Your CPE Plan for 2014?

What’s Your Plan for CPE in 2014? If You Don’t Have One, You Could Be Missing Out…

Aran Bright CPE Continuing Professional Education, Manual Therapies, Musculoskeletal Therapy, Myotherapy, Remedial Massage Therapy, Uncategorized 0 Comments

Can you believe it’s March already? Summer is officially over and the leaves will be turning before you know it. If you haven’t already done so, it’s time to plan your CPE for 2014! Don’t fumble your way through another year of CPE…

Continuing Professional Education (CPE) is essential for all health professionals. In fact it’s difficult to find a profession that does not require some level of continuing professional development, and for good reason. For Remedial Massage, Myotherapy and Musculoskeletal Therapy practitioners there are strict guidelines on CPE requirements. These vary slightly from association to association but in general they are twenty hours of education every year.

Why CPE?

  • CPE is an opportunity to grow as a therapist and person.
  • CPE provides an opportunity for a new perspective on your profession.
  • Keeps you registered to work in the profession you love.
  • Keeps you registered with health funds

One of the great things about the fields  we work in is the amount of variety and flexibility available of treatment options. There are methods within the frameworks of Remedial Massage that allow everyone to work in a different way while still maintaining the common framework that is Remedial Therapy.

Discovering new means of assessment and treatment can renew your passion for your profession. We all know that passion is the building block for personal, professional and business growth.

However, one recurring complaint I hear from therapists is they feel like they’re doing the same thing over and over again. This is a recipe for boredom and and demotivation. CPE is an opportunity, and it’s a shame when I see therapists simply going through the motions. Perhaps putting some planning into your CPE for the year would yield better results, rather than simply coasting through it?

If there is a secret to success in our profession, it is the desire for new information and continual learning. Bring on CPE!

What are the options for CPE?

CPE takes many forms such as;

  • Workshops
  • Online webinars
  • Videos
  • Reading peer-reviewed research
  • Attending conferences and AGMs
  • Upgrading your qualifications
  • Each association differs slightly on what is eligible for CPE, but generally speaking you are encouraged to attend a variety of different forms of CPE to give you a broader knowledge base.

Each association has slightly different guidelines for CPE (and different titles for it as well), follow the links below for more information.

  • ANTA (you’ll need to be a member and logged in to view this link)
  • AAMT
  • AMTS
  • AMT

Some common areas of improvement for Remedial Massage Therapists and Myotherapists.

As a therapist and an educator I interact with plenty of therapists, and over time I have noticed trends in particular areas where practitioners (both new and experienced) often need more development.

Note taking and Record keeping

It is surprising how poorly many therapists keep records. Many therapists keep only brief hand written notes that are limited in their description of the treatment. Why not take the time to design and improve upon your record keeping document? This can be an excellent way to set out your assessment and treatment protocol.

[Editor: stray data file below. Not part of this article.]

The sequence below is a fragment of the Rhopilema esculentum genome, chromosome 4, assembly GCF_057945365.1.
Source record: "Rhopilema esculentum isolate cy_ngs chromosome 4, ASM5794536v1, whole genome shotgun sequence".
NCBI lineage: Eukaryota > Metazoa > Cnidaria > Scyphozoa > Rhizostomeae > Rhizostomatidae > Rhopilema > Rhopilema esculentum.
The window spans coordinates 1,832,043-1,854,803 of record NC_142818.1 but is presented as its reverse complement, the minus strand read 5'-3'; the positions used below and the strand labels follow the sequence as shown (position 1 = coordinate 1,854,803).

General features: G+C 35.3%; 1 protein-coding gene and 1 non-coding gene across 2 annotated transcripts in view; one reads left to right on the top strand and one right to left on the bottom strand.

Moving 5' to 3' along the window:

Develop an integrated assessment approach

Many therapists have a haphazard approach to assessment, and more alarming, some Remedial Massage therapists do not even perform assessment. This is a key skill that defines the difference between a massage therapist and a remedial massage therapist. I believe it is essential to perform a thorough assessment with every treatment.

To assist with this, develop a framework for your assessment. Do you have assessments that you will perform with every client/patient or do you randomly select assessments depending on the presentation? Whatever method you prefer, consider creating a history form that will act as a reminder of your method of assessment.

The findings of your assessment need to integrated with your treatment, so it is worth considering your treatment options for each positive finding from a physical assessment. If you don’t have a structured approach, it’s possible you’re more at risk of missing the majority of your patient’s dysfunction.

Review the techniques you use with evidence

Take the time to do some research into the techniques that you use:

  • What techniques have been shown to be effective for different conditions?
  • Are there techniques or modalities that you don’t understand well that could really help your clients or patients?
  • Use databases like PubMed and Google Scholar to research into treatment options for injuries that you see at your clinic.

This can be a great way to gain new approaches rather than relying the same old methods that you learnt at college.

Learn a new modality

Consider learning a new modality, one that wasn’t part of your initial training. New skills such as dry needling, exercise therapy or cupping may not have been something that you were initially taught in course. But these modalities are available to qualified therapists. Perhaps you learnt some muscle energy technique when you first trained? But have you learnt to integrate this with joint mobilisation?

Investigate, plan, learn…

There are many great CPE courses around the country, available both in person and online. Start researching new courses now and get your CPE wish list together for 2014. Put some thought into your CPE for 2014, I’m sure you’ll see improved outcomes.

How do you plan and budget for your CPE? If you’ve got any tips for your fellow therapists, please a comment. I’d love to know what you think.

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